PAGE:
Concept of State and its Attributes

The modern nation-state, with a centralized structure and elaborate bureaucracy, is a relatively recent human innovation (Bottomore 1979) having been in existence for only about 6,000 years (Berberoglu 1990).

Prior to the rise of the state, authority was determined by kinship relations or religious rituals with no specific group charged with decision-making responsibility (Bottomore 1979). For example, the decision to make war or peace with a neighboring tribe might be made by all the adult members or by only some members, although one person is the undisputed leader. Bureaucracy and rationalization, or the adoption of consistent practice and procedures rather than capricious decision making, are the hallmarks of the modern nation-state. While the concepts of nation and state are linked, there are important distinctions.

Sociologists examine the state in relation to the society as a whole and not in Isolation.

Meaning of the State:

Max Weber contends that “a state is a human community that (successfully) claims the monopoly of the legitimate use of physical force within a given territory (Gerth and Mills 1946). So, only the state has right to use force to achieve its ends. The use of force by other individuals and organisation (not sponsored by state) can be categorised as violence or crime.

The state, then, has the ability to make and enforce laws and is run by those occupying positions in the state bureaucracy (Nagengast 1994). In short, the state has power over the lives of its citizens as well as persons currently residing within its borders.

Attributes of State:

Compulsory: Weber views the state as “a compulsory association with a territorial basis” (Heydebrand 1994). The compulsory nature of the state is clear in that short of revolution, we have no choice but to submit to state authority as long as we physically reside within its borders. For example, a U.S. citizen traveling in Russia cannot refuse to obey Russia’s laws because he or she is under Russian jurisdiction.

Monopoly: The state has a monopoly on the use of legitimate force within its borders (Runciman 1978). This does not mean that the state must use force. State domination is evidenced by the ability to have commands followed without the need to resort to coercion (Skrentny 2006). Recall the earlier metaphor of parent for understanding the state. Parents do not always need to threaten children with a spanking for compliance. Children usually comply because they accept the right of parents to punish even if they do not agree with the

As described by Michael Mann (1988), there are two types of state power: despotic and infrastructural. Despotic power is the use of physical force or coercion administered by the military or police as agents of the state. Infrastructural power is a more modern power and refers to the ability of the state to influence and control major spheres of our lives without using physical force. Consistent with a Weberian view of state (Gerth and Mills 1946), Robert Dahl (1963) argues that only the state decides who can use force, under what circumstances, and the type of force that is allowed. The state does not have to use force nor does a monopoly mean that only the state can use force, however, only the state decides when force is permissible.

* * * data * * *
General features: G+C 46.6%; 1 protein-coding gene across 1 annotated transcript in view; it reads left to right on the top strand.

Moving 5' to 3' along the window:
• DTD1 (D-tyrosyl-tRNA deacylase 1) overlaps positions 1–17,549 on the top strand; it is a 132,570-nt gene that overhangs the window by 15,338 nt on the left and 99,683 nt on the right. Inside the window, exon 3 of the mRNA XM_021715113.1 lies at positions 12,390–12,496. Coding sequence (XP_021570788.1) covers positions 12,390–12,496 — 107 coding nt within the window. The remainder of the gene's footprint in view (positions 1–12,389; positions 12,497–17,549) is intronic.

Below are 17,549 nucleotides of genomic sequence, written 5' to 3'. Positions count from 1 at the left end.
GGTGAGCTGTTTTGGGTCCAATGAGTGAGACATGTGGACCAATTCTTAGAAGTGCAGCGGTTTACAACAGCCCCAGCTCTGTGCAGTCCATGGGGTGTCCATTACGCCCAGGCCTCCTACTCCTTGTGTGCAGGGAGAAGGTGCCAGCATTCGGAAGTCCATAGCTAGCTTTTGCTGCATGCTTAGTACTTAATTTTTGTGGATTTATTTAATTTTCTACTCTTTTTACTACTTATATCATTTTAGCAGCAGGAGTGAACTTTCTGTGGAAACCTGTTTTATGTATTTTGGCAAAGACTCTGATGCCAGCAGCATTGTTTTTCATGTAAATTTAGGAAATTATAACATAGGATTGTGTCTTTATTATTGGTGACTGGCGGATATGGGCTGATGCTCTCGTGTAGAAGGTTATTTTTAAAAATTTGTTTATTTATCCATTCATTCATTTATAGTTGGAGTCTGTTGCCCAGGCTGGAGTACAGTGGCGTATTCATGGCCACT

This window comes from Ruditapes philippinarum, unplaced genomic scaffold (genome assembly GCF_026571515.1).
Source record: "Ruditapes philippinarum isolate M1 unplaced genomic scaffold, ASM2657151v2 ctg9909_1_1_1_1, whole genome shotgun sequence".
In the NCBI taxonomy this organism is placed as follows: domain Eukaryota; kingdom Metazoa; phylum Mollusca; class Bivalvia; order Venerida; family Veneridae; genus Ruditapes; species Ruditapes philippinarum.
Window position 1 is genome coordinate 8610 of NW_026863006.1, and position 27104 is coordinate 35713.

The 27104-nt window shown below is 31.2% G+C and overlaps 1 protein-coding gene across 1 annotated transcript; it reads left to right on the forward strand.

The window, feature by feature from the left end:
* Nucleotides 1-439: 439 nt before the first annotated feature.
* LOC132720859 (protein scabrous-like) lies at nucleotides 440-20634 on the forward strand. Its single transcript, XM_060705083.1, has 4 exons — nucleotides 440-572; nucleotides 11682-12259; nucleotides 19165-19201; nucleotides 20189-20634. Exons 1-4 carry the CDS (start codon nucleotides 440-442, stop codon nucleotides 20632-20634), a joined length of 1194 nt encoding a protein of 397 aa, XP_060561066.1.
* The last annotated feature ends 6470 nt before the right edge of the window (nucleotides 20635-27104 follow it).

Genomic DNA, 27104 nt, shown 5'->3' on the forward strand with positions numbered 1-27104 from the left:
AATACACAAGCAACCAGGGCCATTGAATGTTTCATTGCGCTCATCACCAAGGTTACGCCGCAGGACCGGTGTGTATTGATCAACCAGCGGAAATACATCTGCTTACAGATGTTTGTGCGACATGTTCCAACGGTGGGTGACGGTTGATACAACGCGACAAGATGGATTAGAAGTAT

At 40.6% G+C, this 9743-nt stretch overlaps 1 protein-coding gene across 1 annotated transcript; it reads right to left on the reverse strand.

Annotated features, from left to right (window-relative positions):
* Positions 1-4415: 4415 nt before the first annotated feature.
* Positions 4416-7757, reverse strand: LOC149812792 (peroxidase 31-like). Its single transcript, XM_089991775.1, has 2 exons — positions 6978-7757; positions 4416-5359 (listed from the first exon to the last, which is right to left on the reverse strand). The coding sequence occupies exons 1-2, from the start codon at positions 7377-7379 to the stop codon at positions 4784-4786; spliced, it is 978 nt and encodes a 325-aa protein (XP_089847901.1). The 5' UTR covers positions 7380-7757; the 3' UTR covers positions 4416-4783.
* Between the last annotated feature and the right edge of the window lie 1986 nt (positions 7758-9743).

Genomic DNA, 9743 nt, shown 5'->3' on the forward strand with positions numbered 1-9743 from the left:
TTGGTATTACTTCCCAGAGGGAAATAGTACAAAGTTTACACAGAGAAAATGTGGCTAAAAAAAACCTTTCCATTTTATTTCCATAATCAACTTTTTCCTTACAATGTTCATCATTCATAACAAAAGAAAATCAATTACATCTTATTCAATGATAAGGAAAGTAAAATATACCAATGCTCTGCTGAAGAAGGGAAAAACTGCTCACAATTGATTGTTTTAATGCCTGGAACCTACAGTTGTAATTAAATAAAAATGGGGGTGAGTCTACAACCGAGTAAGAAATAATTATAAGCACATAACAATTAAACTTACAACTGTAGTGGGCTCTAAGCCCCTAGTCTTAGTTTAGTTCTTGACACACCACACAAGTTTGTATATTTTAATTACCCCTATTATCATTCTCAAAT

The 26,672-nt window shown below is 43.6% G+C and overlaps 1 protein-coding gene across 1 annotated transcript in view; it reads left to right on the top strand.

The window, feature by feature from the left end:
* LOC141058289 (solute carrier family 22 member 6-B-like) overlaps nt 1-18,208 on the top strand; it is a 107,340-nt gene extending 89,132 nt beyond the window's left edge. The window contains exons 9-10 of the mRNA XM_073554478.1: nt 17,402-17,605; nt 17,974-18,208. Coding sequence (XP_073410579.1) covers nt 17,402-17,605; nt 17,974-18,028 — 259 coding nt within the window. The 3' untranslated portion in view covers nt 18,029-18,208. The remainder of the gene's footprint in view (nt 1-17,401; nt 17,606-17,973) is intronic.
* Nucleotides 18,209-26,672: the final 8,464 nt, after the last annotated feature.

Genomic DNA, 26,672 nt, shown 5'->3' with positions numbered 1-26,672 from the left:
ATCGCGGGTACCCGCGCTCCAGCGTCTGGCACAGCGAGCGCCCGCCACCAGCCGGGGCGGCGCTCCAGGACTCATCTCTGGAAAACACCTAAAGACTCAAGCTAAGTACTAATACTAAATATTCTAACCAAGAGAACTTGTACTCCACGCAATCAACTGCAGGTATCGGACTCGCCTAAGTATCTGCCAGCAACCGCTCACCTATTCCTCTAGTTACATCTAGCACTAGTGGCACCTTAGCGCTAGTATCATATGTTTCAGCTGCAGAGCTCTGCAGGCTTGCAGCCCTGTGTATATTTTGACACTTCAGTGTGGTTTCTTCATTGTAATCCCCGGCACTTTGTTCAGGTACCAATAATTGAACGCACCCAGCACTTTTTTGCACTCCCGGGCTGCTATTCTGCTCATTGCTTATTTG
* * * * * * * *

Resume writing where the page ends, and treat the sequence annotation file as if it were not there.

Legitimacy: A driver obeys a police officer not only because a police officer carries a gun but also because citizens recognize the right of a police officer to make traffic stops on behalf of the state. For Weber, “If the state is to exist the dominated must obey the authority claimed by the powers that be” (Gerth and Mills 1946). However, the force that is being used must be “permitted or prescribed by the regulations of the state” (Runciman 1978). What is defined as permissible varies between nations and, within the United States, between jurisdictions. What is constant across all is that only the state determines legitimacy.

In Texas, one is allowed to use lethal or deadly force to protect one’s life and, under some circumstances, property, including that of one’s neighbors (Texas Penal Code). In other jurisdictions, lethal force may be used only to protect one’s life and the danger must be imminent. This means that within the United States, someone who kills an intruder may be treated differently depending upon local laws. Weber observed that fathers sometimes physically discipline their children. Their ability to do so is limited by the state. Some modern nation-states severely restrict corporal punishment to prevent child abuse (e.g., Sweden). In the United States, parents cross the line between discipline and abuse when physical punishment leaves a mark such as a bruise or a handprint (Wallace 1999).

Citizens believing that the state has overstepped its boundaries may take action against the state through civil disobedience, protest, or even revolution. Ultimately, it is collective society that delegates legitimacy to the state and this means that it can also be taken away, as was the case with the American Revolution. Grievances must be extreme before groups will take on a more powerful state, yet, antistatist movements are on the rise and weaken not only a specifically targeted state but also all states (Wallerstein 2003).

Agencies of the State:

The state is not a single entity but a network of organizations. Following the lead of Tilly and Skocpol, Ann Orloff describes the state as “potentially [emphasis Orloff’s] autonomous sets of coercive, extractive, judicial, and administrative organizations controlling territories and the populations within them” (1993). Because the state is made up of various units with various degrees of autonomy, Bottomore (1979) reminds us that the state is not a unified force. For example, the United States has an independent judiciary where judges make decisions that may conflict with the policies of the executive branch.